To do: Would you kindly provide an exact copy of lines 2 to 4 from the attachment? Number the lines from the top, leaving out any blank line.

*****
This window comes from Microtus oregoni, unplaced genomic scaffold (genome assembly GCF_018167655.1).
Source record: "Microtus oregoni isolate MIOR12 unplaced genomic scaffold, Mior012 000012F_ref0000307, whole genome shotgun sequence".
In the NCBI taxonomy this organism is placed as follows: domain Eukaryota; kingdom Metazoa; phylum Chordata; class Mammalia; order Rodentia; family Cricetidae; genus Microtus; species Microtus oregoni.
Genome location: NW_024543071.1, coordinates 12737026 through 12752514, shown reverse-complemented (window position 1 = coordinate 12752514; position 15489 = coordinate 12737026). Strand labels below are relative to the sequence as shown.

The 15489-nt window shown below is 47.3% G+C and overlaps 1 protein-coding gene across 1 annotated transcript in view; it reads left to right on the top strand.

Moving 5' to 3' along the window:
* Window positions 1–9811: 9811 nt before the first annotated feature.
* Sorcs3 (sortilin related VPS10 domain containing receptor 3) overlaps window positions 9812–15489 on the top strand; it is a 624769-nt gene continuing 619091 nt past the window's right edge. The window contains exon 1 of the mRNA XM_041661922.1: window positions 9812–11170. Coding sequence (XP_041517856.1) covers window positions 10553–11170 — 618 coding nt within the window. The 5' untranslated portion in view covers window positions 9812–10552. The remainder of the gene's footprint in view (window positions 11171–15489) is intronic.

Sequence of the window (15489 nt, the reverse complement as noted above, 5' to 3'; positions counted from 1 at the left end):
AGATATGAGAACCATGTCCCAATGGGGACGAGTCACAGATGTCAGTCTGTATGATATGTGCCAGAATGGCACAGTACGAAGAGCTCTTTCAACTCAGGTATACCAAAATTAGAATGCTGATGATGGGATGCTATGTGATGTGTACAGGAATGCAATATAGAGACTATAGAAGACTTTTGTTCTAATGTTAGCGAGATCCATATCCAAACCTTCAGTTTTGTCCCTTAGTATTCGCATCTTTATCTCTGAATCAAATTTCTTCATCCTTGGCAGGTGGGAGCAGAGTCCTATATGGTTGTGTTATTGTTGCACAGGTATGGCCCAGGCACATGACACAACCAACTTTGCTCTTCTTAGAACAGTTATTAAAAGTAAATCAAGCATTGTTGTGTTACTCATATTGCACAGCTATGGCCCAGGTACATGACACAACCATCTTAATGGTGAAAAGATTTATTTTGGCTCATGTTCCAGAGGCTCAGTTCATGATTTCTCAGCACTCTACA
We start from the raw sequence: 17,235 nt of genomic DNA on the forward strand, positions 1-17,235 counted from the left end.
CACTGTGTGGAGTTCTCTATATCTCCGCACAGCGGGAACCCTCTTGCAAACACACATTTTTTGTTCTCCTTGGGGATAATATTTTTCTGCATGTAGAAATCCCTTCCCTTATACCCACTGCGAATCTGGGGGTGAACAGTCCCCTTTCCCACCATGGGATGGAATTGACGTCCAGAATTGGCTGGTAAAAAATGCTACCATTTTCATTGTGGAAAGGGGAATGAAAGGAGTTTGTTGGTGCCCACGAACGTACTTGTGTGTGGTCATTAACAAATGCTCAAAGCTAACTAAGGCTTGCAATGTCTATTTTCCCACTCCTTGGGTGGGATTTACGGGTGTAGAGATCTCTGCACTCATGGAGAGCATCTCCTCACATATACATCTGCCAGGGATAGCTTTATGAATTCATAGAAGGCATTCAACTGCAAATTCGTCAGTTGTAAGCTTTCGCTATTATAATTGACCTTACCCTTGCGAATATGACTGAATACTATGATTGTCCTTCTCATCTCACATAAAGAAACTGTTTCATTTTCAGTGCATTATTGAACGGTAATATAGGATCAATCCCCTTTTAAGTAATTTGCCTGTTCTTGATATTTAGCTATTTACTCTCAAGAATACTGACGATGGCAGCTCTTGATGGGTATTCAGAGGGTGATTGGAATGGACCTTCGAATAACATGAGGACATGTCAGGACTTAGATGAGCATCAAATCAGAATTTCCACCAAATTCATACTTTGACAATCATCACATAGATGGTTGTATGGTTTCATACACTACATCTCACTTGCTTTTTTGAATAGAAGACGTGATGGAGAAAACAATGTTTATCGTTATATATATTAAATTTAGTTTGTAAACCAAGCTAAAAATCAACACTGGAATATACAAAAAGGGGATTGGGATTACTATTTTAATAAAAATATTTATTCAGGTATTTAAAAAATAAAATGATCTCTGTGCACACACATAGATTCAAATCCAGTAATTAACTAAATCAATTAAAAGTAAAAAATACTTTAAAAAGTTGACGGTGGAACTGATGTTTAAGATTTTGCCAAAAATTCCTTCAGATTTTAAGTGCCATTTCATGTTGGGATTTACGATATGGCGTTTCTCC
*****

Source record: "Microtus oregoni isolate MIOR12 unplaced genomic scaffold, Mior012 000012F_ref0000307, whole genome shotgun sequence".
In the NCBI taxonomy this organism is placed as follows: domain Eukaryota; kingdom Metazoa; phylum Chordata; class Mammalia; order Rodentia; family Cricetidae; genus Microtus; species Microtus oregoni.
Genome location: NW_024543071.1, coordinates 12737026 through 12752514, shown reverse-complemented (window position 1 = coordinate 12752514; position 15489 = coordinate 12737026). Strand labels below are relative to the sequence as shown.